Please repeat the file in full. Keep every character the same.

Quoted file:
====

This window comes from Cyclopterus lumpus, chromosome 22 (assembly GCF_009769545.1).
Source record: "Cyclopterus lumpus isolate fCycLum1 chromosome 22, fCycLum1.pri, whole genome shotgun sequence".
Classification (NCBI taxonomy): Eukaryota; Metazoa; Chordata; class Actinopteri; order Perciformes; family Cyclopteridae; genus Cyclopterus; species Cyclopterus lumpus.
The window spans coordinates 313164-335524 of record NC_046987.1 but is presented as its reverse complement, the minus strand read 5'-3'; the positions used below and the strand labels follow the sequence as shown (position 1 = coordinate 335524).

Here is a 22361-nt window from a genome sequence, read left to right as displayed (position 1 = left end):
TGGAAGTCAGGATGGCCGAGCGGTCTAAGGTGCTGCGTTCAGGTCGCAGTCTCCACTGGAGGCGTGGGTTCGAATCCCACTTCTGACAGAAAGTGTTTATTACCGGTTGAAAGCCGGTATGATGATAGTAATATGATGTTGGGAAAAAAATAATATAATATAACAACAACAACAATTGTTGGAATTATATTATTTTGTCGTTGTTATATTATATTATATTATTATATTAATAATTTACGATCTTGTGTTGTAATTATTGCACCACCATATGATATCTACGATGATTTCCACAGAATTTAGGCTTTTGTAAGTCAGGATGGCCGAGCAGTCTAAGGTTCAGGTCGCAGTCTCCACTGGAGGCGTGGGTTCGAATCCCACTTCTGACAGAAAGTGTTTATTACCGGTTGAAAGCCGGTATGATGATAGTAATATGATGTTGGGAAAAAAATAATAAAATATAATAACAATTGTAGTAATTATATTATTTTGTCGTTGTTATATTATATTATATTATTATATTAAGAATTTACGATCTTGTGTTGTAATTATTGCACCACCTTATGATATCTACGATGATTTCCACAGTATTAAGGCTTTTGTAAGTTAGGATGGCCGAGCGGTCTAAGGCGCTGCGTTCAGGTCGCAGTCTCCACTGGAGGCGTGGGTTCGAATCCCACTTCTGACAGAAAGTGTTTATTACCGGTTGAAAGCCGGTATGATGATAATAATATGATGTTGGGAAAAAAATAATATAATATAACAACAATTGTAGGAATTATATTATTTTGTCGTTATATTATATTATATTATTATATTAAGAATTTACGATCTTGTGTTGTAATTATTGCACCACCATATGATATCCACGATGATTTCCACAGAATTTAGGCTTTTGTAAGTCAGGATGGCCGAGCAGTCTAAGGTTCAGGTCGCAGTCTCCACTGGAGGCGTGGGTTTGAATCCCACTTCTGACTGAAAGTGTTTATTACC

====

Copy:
This window comes from Cyclopterus lumpus, chromosome 22 (assembly GCF_009769545.1).
Source record: "Cyclopterus lumpus isolate fCycLum1 chromosome 22, fCycLum1.pri, whole genome shotgun sequence".
Classification (NCBI taxonomy): Eukaryota; Metazoa; Chordata; class Actinopteri; order Perciformes; family Cyclopteridae; genus Cyclopterus; species Cyclopterus lumpus.
The window spans coordinates 313164-335524 of record NC_046987.1 but is presented as its reverse complement, the minus strand read 5'-3'; the positions used below and the strand labels follow the sequence as shown (position 1 = coordinate 335524).

Here is a 22361-nt window from a genome sequence, read left to right as displayed (position 1 = left end):
TGGAAGTCAGGATGGCCGAGCGGTCTAAGGTGCTGCGTTCAGGTCGCAGTCTCCACTGGAGGCGTGGGTTCGAATCCCACTTCTGACAGAAAGTGTTTATTACCGGTTGAAAGCCGGTATGATGATAGTAATATGATGTTGGGAAAAAAATAATATAATATAACAACAACAACAATTGTTGGAATTATATTATTTTGTCGTTGTTATATTATATTATATTATTATATTAATAATTTACGATCTTGTGTTGTAATTATTGCACCACCATATGATATCTACGATGATTTCCACAGAATTTAGGCTTTTGTAAGTCAGGATGGCCGAGCAGTCTAAGGTTCAGGTCGCAGTCTCCACTGGAGGCGTGGGTTCGAATCCCACTTCTGACAGAAAGTGTTTATTACCGGTTGAAAGCCGGTATGATGATAGTAATATGATGTTGGGAAAAAAATAATAAAATATAATAACAATTGTAGTAATTATATTATTTTGTCGTTGTTATATTATATTATATTATTATATTAAGAATTTACGATCTTGTGTTGTAATTATTGCACCACCTTATGATATCTACGATGATTTCCACAGTATTAAGGCTTTTGTAAGTTAGGATGGCCGAGCGGTCTAAGGCGCTGCGTTCAGGTCGCAGTCTCCACTGGAGGCGTGGGTTCGAATCCCACTTCTGACAGAAAGTGTTTATTACCGGTTGAAAGCCGGTATGATGATAATAATATGATGTTGGGAAAAAAATAATATAATATAACAACAATTGTAGGAATTATATTATTTTGTCGTTATATTATATTATATTATTATATTAAGAATTTACGATCTTGTGTTGTAATTATTGCACCACCATATGATATCCACGATGATTTCCACAGAATTTAGGCTTTTGTAAGTCAGGATGGCCGAGCAGTCTAAGGTTCAGGTCGCAGTCTCCACTGGAGGCGTGGGTTTGAATCCCACTTCTGACTGAAAGTGTTTATTACC